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Authority Magazine: Women In Wellness: The Five Lifestyle Tweaks That Will Help Support People’s Journey Towards Better Wellbeing with Diana Fryc

Diana Fryc, Partner and Chief Sales & Marketing Officer

Diana Fryc was recently interviewed by Authority Magazine on her thoughts of helping people towards better wellbeing.

Authority Magazine, a Medium publication, is devoted to sharing in-depth, and interesting interviews, featuring people who are authorities in Business, Pop Culture, Wellness, Social Impact, and Tech. They use interviews to draw out stories that are both empowering and actionable.

They believe that good stories should feel beautiful to the mind, heart, and eyes.

Check out the entire interview on Authority Magazine’s website.

Diana Fryc

For Diana, a fierce determination to pursue what’s right is rooted in her DNA. The daughter of parents who endured unimaginable hardship before emigrating from Eastern Europe to the U.S., she is built for a higher purpose. Starting with an experience working with Jane Goodall to source sustainably made paper, she went on to a career helping Corporate America normalize the use of environmentally responsible products and materials before coming to Retail Voodoo.

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Authority Magazine: 5 Things You Need To Create a Successful Food or Beverage Brand with David Lemley

David Lemley, Founder and President of Retail Voodoo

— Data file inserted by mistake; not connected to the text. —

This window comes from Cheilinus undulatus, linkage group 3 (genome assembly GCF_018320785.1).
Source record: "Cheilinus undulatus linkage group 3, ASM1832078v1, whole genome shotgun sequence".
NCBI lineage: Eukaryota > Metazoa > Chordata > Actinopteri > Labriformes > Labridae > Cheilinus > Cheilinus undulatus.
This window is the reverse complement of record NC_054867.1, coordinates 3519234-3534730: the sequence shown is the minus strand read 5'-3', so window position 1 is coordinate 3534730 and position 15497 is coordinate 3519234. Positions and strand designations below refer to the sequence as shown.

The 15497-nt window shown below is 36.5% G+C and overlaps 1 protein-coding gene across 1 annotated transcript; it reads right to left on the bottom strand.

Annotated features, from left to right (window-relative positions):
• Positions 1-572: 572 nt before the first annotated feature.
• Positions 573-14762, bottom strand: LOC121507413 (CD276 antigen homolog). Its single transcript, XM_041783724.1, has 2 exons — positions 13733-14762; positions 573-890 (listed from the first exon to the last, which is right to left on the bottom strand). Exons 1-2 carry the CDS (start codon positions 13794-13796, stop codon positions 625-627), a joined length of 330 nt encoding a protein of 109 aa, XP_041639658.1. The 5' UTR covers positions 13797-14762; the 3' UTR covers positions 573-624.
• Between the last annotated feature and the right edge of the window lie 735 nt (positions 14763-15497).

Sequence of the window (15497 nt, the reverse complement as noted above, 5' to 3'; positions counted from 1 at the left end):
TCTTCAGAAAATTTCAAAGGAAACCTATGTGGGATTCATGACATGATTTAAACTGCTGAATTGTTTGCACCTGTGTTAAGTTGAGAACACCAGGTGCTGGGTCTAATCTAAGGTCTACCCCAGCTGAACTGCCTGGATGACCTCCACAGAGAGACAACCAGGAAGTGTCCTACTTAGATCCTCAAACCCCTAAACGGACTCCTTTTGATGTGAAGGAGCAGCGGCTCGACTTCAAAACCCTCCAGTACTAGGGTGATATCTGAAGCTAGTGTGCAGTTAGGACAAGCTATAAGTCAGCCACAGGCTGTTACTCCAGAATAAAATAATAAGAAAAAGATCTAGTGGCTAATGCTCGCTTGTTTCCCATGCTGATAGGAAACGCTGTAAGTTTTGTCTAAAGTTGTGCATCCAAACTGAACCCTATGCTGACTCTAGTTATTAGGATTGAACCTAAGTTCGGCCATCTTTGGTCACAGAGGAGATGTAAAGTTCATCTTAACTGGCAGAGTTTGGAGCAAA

David Lemley had the chance to be interviewed by Authority Magazine on his thoughts on what food and beverage brands need to be successful today.

Authority Magazine, a Medium publication, is devoted to sharing in-depth, and interesting interviews, featuring people who are authorities in Business, Pop Culture, Wellness, Social Impact, and Tech. They use interviews to draw out stories that are both empowering and actionable.

They believe that good stories should feel beautiful to the mind, heart, and eyes.

Check out the entire interview on Authority Magazine’s website.

David Lemley

David was two decades into a design career with a wall full of shiny awards and a portfolio of clients including Nordstrom, Starbucks, Nintendo, and REI. His rocket trajectory veered when his oldest child faced a health challenge of indeterminate origin. Hundreds of research hours later, David identified food allergy as the issue and convinced skeptical medical professionals caring for his child. Since that experience, David and Retail Voodoo have been on a mission to create a cleaner, healthier, more sustainable food system for all.

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Pioneering the New Tea Culture in America featuring Sashee Chandran, Tea Drops

Gooder Podcast featuring Sashee Chandran

“Luck is hard work and opportunity meeting.” – Sashee Chandran 

This week on the Gooder Podcast, I had the pleasure of talking with Sashee Chandran, the founder, and CEO of Tea Drops. We discuss the historical colonial influence in American tea culture and how her diverse background has encouraged her to create something new: Tea Drops. We also learn about the tea category shaking innovation of Tea Drops’ products and some of the trends her brand is leveraging. Along the way, we get to hear the inspirational story of a diligent and humble entrepreneur who transforms the traditional way of enjoying tea. 

In this episode we learn: 

  • About the history and inspiration of Tea Drops. 
  • The surprising A-ha moment of her product idea. 
  • About her go-to-market alternate channel strategy, and why it worked.
  • Where Sashee’s passion and drive for risk-taking come from.
  • What Tea Drop’s give-back program has been doing to tackle the global water crisis.